Updated at 9:45 a.m. ET
A 5-year-old boy who was diagnosed with Ebola died Wednesday in Uganda, health officials say, and the boy’s younger brother and grandmother are also sick. They are the first confirmed cases of Ebola to spread beyond the large outbreak in the neighboring Democratic Republic of the Congo.
Uganda’s Ministry of Health says blood tests show the deceased boy’s brother, 3, and grandmother, 50, have tested positive for Ebola. Both are showing symptoms of the disease, from muscle pain and headache to vomiting blood, according to the ministry. The two patients are now being cared for under isolation at the Bwera Hospital Ebola Treatment Unit.
Just days ago, the 5-year-old boy and his mother had traveled from DRC to Uganda. “Eight contacts have been listed and are currently being followed up,” Charles Olaro, the ministry’s director of clinical services, says in a news release about the tragic developments.
The new patients are in western Uganda’s Kasese District, across the border from hotspots in the DRC’s Ebola outbreak. That outbreak has grown steadily since it began late last summer, and for months there have been concerns that the virus would spread to Uganda or other neighboring countries.
In that area of the border, “there is a lot of movement for various reasons including business, seeking medical and social services,” the World Health Organization’s office in Uganda says. The agency adds that before this week, they had sent 50 blood samples in suspected cases to be tested for Ebola — and that while none of those tested positive, the 51st sample did.
Nearly 1,400 people are confirmed or believed to have died from Ebola in the DRC during the current outbreak, according to WHO figures released Monday. In all, there are nearly 2,100 confirmed or probable cases there.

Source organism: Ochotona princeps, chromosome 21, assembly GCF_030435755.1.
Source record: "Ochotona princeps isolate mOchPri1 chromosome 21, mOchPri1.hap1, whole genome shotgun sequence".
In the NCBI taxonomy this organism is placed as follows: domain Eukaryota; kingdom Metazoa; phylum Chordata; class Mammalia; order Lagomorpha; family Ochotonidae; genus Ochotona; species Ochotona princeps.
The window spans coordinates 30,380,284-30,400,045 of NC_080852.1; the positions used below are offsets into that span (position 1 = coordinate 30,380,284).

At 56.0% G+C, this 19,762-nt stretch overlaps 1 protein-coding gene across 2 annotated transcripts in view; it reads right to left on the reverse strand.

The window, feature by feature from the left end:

“The World Health Organization says it’s shipping extra supplies to Uganda and has put a special committee on standby to determine whether to declare this outbreak an international emergency,” NPR’s Jason Beaubien reports.
In an effort to prevent the disease from spreading in Uganda, the country’s health ministry says it will start a “ring vaccination” of all contacts to the new cases on Friday, in an effort that will include the World Health Organization. Some 3,500 doses of the vaccine have been shipped to the country, officials said.
“All passengers coming in from DRC will be screened,” the ministry said in a tweet Wednesday.
Thousands of health workers along the border also have been vaccinated, according to WHO Director-General Tedros Adhanom Ghebreyesus.
A rapid response team is now in the region to help trace any contacts and to help with “safe and dignified burial, surveillance, risk communication and psychosocial support,” Uganda’s ministry of health says.
Uganda’s health experts are also asking people who live along the DRC-Uganda border to take a number of preventive steps, from washing their hands thoroughly to avoiding “social norms like shaking hands and hugging.”
The health ministry urged the public to cooperate fully with immigration and health officials, who hope to screen travelers and prevent the deadly disease’s spread.
In addition, the government says it wants border communities to suspend large gatherings ranging from market days to large weddings and burials.